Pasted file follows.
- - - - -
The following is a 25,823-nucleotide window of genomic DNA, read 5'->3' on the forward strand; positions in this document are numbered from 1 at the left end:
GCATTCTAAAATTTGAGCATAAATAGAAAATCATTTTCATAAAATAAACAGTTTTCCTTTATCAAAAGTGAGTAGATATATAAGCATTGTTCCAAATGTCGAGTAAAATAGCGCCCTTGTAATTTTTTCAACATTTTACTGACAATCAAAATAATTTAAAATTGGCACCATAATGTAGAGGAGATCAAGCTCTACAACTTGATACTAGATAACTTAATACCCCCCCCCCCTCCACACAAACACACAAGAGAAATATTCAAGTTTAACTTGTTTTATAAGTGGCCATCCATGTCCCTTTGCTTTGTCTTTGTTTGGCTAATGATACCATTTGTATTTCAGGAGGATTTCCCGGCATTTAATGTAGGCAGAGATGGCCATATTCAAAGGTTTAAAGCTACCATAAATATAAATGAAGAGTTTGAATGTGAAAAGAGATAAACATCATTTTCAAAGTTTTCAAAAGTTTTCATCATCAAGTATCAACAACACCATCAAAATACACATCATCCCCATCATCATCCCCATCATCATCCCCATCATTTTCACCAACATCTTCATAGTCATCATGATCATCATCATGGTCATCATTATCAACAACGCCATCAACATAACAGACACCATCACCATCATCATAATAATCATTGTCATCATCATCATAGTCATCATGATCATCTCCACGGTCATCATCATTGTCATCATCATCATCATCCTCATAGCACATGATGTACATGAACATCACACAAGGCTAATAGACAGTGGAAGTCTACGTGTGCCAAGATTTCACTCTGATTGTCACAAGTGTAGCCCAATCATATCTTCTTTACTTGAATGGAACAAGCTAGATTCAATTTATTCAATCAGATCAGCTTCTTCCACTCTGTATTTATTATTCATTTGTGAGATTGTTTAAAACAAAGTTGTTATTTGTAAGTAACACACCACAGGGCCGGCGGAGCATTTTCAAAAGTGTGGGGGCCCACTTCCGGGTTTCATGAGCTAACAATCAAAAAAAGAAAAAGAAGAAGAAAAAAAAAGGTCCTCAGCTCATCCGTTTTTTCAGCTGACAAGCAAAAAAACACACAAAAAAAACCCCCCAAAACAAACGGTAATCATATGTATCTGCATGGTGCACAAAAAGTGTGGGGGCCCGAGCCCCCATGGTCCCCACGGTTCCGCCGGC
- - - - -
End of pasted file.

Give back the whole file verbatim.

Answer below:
The following is a 25,823-nucleotide window of genomic DNA, read 5'->3' on the forward strand; positions in this document are numbered from 1 at the left end:
GCATTCTAAAATTTGAGCATAAATAGAAAATCATTTTCATAAAATAAACAGTTTTCCTTTATCAAAAGTGAGTAGATATATAAGCATTGTTCCAAATGTCGAGTAAAATAGCGCCCTTGTAATTTTTTCAACATTTTACTGACAATCAAAATAATTTAAAATTGGCACCATAATGTAGAGGAGATCAAGCTCTACAACTTGATACTAGATAACTTAATACCCCCCCCCCCTCCACACAAACACACAAGAGAAATATTCAAGTTTAACTTGTTTTATAAGTGGCCATCCATGTCCCTTTGCTTTGTCTTTGTTTGGCTAATGATACCATTTGTATTTCAGGAGGATTTCCCGGCATTTAATGTAGGCAGAGATGGCCATATTCAAAGGTTTAAAGCTACCATAAATATAAATGAAGAGTTTGAATGTGAAAAGAGATAAACATCATTTTCAAAGTTTTCAAAAGTTTTCATCATCAAGTATCAACAACACCATCAAAATACACATCATCCCCATCATCATCCCCATCATCATCCCCATCATTTTCACCAACATCTTCATAGTCATCATGATCATCATCATGGTCATCATTATCAACAACGCCATCAACATAACAGACACCATCACCATCATCATAATAATCATTGTCATCATCATCATAGTCATCATGATCATCTCCACGGTCATCATCATTGTCATCATCATCATCATCCTCATAGCACATGATGTACATGAACATCACACAAGGCTAATAGACAGTGGAAGTCTACGTGTGCCAAGATTTCACTCTGATTGTCACAAGTGTAGCCCAATCATATCTTCTTTACTTGAATGGAACAAGCTAGATTCAATTTATTCAATCAGATCAGCTTCTTCCACTCTGTATTTATTATTCATTTGTGAGATTGTTTAAAACAAAGTTGTTATTTGTAAGTAACACACCACAGGGCCGGCGGAGCATTTTCAAAAGTGTGGGGGCCCACTTCCGGGTTTCATGAGCTAACAATCAAAAAAAGAAAAAGAAGAAGAAAAAAAAAGGTCCTCAGCTCATCCGTTTTTTCAGCTGACAAGCAAAAAAACACACAAAAAAAACCCCCCAAAACAAACGGTAATCATATGTATCTGCATGGTGCACAAAAAGTGTGGGGGCCCGAGCCCCCATGGTCCCCACGGTTCCGCCGGC